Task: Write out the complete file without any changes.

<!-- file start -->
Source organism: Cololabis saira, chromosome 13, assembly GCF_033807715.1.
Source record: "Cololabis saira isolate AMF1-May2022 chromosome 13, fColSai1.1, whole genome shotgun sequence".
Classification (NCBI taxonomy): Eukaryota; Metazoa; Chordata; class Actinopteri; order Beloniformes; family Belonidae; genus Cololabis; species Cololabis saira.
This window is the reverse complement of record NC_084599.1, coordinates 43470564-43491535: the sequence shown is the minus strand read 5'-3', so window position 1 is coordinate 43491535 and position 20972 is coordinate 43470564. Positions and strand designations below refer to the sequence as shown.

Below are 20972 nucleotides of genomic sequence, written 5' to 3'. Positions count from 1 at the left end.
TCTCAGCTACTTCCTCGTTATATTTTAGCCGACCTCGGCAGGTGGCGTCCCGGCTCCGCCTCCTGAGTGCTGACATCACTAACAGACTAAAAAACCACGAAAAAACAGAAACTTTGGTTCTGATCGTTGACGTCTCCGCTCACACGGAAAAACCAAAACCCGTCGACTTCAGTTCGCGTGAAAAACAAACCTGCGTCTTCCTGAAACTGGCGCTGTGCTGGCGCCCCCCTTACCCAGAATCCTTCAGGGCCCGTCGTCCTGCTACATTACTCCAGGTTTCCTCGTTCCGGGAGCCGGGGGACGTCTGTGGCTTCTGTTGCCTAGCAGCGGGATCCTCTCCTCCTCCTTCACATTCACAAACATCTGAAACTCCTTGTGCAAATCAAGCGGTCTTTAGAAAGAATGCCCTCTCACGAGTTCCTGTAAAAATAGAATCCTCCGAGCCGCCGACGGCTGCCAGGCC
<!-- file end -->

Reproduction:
Source organism: Cololabis saira, chromosome 13, assembly GCF_033807715.1.
Source record: "Cololabis saira isolate AMF1-May2022 chromosome 13, fColSai1.1, whole genome shotgun sequence".
Classification (NCBI taxonomy): Eukaryota; Metazoa; Chordata; class Actinopteri; order Beloniformes; family Belonidae; genus Cololabis; species Cololabis saira.
This window is the reverse complement of record NC_084599.1, coordinates 43470564-43491535: the sequence shown is the minus strand read 5'-3', so window position 1 is coordinate 43491535 and position 20972 is coordinate 43470564. Positions and strand designations below refer to the sequence as shown.

Below are 20972 nucleotides of genomic sequence, written 5' to 3'. Positions count from 1 at the left end.
TCTCAGCTACTTCCTCGTTATATTTTAGCCGACCTCGGCAGGTGGCGTCCCGGCTCCGCCTCCTGAGTGCTGACATCACTAACAGACTAAAAAACCACGAAAAAACAGAAACTTTGGTTCTGATCGTTGACGTCTCCGCTCACACGGAAAAACCAAAACCCGTCGACTTCAGTTCGCGTGAAAAACAAACCTGCGTCTTCCTGAAACTGGCGCTGTGCTGGCGCCCCCCTTACCCAGAATCCTTCAGGGCCCGTCGTCCTGCTACATTACTCCAGGTTTCCTCGTTCCGGGAGCCGGGGGACGTCTGTGGCTTCTGTTGCCTAGCAGCGGGATCCTCTCCTCCTCCTTCACATTCACAAACATCTGAAACTCCTTGTGCAAATCAAGCGGTCTTTAGAAAGAATGCCCTCTCACGAGTTCCTGTAAAAATAGAATCCTCCGAGCCGCCGACGGCTGCCAGGCC